Force Majeure won the Jury Prize in the Un Certain Regard section at the Cannes Film Festival earlier this year and will be showing in different cinemas across the US later this month. The review certainly promises an exciting insight into contemporary Swedish cinema tackling issues of masculinities and their compatibility with modern middle-class expectations of marriage and fatherhood.

The Grand Budapest Hotel, Stefan Zweig and the Neglected Field of Adaptation Studies

As The Guardian announced two days ago, Wes Anderson’s The Grand Budapest Hotel has just become the filmmaker’s highest-grossing film (beating The Royal Tenenbaums at $71m in 2001 and Moonrise Kingdom at $68m in 2012) by breaking the $100m mark while global box office taking rising (interestingly with the most enthusiastic audiences in the UK and France).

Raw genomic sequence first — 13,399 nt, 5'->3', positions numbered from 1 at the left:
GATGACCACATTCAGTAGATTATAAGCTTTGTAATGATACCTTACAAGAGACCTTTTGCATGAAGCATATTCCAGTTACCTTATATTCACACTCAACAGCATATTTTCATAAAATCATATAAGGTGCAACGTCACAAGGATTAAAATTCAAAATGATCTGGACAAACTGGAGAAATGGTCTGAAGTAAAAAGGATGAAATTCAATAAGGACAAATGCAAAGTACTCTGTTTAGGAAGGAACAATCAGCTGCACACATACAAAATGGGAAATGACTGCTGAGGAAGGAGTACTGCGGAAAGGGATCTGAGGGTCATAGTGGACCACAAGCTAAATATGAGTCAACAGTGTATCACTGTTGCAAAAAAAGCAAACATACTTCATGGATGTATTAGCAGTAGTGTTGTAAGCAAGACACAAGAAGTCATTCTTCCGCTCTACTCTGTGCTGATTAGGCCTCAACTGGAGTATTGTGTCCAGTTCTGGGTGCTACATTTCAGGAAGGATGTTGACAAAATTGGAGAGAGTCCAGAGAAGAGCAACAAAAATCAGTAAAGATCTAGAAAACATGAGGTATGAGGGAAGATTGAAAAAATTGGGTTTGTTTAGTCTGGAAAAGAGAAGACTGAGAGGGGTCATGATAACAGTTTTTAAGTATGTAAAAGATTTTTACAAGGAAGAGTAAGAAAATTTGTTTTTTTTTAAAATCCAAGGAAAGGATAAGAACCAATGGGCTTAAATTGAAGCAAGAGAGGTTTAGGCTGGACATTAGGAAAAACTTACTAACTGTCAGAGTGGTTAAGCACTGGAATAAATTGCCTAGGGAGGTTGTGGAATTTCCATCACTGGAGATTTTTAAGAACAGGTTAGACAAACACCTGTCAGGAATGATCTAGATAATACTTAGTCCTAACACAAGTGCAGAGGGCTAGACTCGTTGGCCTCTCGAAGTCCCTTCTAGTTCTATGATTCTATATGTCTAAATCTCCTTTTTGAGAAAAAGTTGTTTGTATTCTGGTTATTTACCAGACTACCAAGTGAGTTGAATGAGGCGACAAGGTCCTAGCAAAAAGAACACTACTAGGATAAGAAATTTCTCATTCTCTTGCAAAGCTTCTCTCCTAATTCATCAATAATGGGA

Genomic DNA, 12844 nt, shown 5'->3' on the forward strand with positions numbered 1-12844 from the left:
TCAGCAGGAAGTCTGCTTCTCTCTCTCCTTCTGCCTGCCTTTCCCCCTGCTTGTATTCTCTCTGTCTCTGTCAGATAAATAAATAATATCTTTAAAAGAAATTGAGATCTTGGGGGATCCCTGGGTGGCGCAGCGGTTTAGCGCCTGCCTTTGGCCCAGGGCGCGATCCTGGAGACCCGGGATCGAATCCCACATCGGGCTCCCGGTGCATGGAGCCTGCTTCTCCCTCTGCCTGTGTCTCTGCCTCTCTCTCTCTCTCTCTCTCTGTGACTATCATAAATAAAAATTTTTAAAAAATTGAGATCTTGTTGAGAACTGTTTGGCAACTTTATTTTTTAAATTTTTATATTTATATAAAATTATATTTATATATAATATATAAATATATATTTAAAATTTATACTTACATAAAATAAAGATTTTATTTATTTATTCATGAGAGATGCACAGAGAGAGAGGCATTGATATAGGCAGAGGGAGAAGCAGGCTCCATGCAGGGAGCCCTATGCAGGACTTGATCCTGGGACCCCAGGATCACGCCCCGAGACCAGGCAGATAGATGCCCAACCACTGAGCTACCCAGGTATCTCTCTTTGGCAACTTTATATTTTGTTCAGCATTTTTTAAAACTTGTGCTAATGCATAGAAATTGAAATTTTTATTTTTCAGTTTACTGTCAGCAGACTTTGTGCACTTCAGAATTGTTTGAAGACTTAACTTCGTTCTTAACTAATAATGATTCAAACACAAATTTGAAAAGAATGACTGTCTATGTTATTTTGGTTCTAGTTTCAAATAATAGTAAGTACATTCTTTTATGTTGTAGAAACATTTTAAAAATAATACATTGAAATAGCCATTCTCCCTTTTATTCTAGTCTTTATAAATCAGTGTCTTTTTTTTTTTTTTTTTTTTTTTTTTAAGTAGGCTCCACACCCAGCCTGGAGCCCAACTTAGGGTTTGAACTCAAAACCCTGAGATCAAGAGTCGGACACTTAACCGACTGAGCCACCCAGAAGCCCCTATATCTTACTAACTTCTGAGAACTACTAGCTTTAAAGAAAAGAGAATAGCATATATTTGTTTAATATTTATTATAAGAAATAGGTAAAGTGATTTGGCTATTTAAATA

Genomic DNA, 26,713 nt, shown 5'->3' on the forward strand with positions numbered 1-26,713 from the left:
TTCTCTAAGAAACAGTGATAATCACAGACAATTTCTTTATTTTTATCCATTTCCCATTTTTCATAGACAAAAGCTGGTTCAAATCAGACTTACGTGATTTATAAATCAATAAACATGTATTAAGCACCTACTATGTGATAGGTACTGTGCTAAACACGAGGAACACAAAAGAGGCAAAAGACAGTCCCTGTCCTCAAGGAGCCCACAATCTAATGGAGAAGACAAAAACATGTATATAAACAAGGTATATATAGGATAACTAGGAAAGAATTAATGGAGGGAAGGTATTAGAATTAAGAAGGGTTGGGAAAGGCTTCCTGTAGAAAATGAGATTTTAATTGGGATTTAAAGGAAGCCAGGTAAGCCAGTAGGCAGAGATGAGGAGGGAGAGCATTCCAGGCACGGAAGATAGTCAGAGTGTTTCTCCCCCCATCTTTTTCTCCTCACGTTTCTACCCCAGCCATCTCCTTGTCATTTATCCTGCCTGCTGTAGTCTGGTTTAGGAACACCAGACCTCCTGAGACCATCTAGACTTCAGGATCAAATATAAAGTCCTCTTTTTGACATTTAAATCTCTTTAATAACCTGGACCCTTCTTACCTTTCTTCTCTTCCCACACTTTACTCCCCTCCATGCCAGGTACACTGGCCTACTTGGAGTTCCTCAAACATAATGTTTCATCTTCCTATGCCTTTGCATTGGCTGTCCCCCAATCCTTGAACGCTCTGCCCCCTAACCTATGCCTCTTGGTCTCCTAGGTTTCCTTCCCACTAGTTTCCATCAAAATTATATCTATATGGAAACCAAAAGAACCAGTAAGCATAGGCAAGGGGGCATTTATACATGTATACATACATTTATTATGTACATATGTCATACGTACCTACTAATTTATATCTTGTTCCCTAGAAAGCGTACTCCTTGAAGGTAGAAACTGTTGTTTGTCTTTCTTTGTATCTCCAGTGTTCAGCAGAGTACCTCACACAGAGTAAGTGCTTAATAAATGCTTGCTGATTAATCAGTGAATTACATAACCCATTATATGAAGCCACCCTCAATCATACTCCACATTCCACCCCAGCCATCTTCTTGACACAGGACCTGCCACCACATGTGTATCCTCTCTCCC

Apart from its stellar cast and Anderson’s usual cinematographic playfulness, the film has received considerable attention due to its “inspiration” from the Austrian writer Stefan Zweig (1881-1942). Apart from the closing credits referring to Zweig, Wes Anderson has supported his claim in various interviews. Extracts of his conversation with George Prochnik, whose biography of Zweig with the title The Impossible Exile: Stefan Zweig at the End of the World will be published by Other Press in May this year, have been published by The Telegraph under the title “I stole from Stefan Zweig”. It has been included in full in The Society of the Crossed Keys, a new compilation of writings by Stefan Zweig, which takes its name from the fictional secret society of master concierges in Anderson’s film, published by Pushkin Press and selected by Wes Anderson according to their inspirational value.